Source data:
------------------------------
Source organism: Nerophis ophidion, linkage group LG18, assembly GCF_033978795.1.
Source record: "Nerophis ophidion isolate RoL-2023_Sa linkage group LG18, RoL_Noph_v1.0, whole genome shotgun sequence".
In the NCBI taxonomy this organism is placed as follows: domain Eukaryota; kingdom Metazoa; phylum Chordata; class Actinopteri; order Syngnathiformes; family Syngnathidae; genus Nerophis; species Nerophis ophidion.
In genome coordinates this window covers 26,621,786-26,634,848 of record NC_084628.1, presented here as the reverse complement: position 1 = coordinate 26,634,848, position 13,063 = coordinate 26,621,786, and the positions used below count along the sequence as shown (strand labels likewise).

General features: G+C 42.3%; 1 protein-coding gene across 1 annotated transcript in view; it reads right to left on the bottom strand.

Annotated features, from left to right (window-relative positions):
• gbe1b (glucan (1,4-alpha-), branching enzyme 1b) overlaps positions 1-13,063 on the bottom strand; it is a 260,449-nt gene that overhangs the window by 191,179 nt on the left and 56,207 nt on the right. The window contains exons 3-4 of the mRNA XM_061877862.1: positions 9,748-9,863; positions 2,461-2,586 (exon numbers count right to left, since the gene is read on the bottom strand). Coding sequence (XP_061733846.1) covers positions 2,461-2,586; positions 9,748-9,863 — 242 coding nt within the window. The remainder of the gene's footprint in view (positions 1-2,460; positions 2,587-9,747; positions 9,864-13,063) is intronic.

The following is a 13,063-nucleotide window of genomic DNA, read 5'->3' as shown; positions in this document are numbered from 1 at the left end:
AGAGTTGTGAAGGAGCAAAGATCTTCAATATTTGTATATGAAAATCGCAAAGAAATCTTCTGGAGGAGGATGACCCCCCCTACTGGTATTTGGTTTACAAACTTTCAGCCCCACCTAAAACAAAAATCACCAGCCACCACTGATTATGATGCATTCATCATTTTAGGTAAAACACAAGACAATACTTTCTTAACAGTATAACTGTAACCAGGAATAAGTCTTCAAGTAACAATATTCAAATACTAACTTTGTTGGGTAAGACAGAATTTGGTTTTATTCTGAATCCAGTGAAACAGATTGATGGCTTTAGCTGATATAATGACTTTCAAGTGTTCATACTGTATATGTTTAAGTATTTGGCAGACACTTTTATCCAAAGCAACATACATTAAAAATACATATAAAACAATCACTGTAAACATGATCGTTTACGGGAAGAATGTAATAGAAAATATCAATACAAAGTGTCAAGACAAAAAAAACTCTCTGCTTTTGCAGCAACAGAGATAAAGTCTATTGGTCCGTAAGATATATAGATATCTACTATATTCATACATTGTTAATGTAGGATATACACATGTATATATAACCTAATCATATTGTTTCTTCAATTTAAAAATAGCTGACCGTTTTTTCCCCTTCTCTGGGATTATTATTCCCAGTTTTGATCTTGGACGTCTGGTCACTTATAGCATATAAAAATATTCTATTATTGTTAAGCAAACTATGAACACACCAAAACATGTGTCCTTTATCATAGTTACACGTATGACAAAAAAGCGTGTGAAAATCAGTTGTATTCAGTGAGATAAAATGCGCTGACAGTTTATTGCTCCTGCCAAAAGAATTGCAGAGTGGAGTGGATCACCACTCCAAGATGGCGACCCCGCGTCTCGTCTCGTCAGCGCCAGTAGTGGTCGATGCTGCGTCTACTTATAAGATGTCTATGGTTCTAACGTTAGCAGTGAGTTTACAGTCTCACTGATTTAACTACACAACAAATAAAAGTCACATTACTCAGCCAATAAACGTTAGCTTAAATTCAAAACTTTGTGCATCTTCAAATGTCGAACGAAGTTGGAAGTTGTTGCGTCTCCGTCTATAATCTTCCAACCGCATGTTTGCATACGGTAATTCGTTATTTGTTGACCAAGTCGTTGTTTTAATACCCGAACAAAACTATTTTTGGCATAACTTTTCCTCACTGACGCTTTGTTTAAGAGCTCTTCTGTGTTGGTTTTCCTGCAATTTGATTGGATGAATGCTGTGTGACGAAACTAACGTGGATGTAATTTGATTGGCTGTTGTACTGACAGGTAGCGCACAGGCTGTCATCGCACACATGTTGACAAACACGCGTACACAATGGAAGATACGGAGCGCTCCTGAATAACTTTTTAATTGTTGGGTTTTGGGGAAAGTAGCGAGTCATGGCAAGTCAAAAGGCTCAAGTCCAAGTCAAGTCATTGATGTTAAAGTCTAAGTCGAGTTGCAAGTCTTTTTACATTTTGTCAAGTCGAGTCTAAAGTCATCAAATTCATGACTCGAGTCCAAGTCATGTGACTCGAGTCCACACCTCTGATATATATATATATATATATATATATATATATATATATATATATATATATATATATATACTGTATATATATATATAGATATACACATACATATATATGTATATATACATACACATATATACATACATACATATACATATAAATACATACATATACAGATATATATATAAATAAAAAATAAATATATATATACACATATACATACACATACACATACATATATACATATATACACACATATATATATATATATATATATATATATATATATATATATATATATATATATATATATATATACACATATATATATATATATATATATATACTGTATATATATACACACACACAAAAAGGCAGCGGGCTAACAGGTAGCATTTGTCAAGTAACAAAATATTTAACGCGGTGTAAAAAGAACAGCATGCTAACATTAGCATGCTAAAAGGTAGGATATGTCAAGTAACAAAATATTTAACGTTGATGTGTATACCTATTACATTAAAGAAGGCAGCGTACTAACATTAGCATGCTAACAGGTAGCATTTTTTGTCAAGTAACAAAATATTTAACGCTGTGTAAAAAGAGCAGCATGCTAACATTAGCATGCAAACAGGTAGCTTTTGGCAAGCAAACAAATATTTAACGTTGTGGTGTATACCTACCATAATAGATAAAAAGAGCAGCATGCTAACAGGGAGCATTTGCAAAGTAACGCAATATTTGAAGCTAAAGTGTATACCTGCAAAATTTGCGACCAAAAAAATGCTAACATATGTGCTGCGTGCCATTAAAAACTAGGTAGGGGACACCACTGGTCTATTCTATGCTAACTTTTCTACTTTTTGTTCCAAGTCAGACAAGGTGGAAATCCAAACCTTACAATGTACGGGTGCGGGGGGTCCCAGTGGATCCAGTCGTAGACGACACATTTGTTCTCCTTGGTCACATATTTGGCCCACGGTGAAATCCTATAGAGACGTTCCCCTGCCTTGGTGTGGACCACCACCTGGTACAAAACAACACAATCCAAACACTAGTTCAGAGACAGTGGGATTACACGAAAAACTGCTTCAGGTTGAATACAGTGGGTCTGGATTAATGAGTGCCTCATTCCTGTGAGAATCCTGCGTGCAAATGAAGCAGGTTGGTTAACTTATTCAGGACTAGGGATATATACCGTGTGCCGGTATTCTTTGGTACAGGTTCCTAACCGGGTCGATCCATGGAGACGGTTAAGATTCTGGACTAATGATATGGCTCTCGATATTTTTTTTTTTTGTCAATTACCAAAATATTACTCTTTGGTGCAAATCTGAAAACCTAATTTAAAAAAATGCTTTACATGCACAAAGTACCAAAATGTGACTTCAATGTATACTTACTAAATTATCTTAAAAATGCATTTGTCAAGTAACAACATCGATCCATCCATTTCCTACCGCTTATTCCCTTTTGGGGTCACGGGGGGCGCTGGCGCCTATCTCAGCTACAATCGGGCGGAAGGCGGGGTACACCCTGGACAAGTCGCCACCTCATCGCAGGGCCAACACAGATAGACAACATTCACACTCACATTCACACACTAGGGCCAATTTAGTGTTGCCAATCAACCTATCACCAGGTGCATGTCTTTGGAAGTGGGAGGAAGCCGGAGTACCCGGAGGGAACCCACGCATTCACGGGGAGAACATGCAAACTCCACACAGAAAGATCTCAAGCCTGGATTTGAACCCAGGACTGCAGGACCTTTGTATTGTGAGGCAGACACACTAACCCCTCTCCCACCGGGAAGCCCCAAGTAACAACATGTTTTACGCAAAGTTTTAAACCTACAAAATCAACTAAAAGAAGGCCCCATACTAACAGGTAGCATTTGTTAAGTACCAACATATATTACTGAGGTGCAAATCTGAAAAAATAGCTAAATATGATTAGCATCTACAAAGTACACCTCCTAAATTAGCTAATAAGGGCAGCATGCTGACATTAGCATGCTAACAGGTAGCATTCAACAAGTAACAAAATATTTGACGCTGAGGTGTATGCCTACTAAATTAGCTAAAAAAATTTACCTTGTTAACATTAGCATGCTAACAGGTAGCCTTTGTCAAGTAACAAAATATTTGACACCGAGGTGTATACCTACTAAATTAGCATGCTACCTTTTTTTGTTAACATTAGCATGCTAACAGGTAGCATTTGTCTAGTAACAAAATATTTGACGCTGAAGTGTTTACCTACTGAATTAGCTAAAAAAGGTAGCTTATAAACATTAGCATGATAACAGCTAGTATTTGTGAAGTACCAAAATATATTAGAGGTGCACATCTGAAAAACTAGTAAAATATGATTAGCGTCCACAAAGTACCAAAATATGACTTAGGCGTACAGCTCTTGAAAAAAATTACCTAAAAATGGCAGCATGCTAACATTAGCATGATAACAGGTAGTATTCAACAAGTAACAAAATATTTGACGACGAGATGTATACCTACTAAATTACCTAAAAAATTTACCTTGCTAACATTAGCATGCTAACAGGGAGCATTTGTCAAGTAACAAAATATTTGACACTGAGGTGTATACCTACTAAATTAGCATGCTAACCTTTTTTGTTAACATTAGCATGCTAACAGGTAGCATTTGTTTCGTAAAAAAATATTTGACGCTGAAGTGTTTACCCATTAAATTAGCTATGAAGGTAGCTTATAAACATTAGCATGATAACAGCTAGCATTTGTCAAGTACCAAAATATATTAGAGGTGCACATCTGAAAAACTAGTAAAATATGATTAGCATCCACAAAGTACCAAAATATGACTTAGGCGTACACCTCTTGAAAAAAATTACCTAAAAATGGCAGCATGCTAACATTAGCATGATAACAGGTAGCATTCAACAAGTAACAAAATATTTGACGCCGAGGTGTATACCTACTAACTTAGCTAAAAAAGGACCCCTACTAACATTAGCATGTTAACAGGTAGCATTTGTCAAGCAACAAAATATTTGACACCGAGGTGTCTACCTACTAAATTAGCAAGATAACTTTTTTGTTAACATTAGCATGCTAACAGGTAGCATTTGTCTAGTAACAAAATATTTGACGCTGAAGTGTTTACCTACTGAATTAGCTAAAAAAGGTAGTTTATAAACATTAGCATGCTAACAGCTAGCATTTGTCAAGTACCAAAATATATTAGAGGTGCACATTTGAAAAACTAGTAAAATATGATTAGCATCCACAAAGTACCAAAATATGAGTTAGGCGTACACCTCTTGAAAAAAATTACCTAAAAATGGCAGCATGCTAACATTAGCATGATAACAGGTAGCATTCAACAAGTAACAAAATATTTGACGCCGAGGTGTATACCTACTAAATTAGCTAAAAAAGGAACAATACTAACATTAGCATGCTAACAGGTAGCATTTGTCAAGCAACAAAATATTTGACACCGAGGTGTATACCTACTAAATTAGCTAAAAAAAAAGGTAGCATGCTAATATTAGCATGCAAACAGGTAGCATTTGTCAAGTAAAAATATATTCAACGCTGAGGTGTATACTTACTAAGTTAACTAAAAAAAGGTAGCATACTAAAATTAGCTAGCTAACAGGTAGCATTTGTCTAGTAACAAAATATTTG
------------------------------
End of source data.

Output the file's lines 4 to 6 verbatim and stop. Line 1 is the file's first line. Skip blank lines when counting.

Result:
In genome coordinates this window covers 26,621,786-26,634,848 of record NC_084628.1, presented here as the reverse complement: position 1 = coordinate 26,634,848, position 13,063 = coordinate 26,621,786, and the positions used below count along the sequence as shown (strand labels likewise).

General features: G+C 42.3%; 1 protein-coding gene across 1 annotated transcript in view; it reads right to left on the bottom strand.

Annotated features, from left to right (window-relative positions):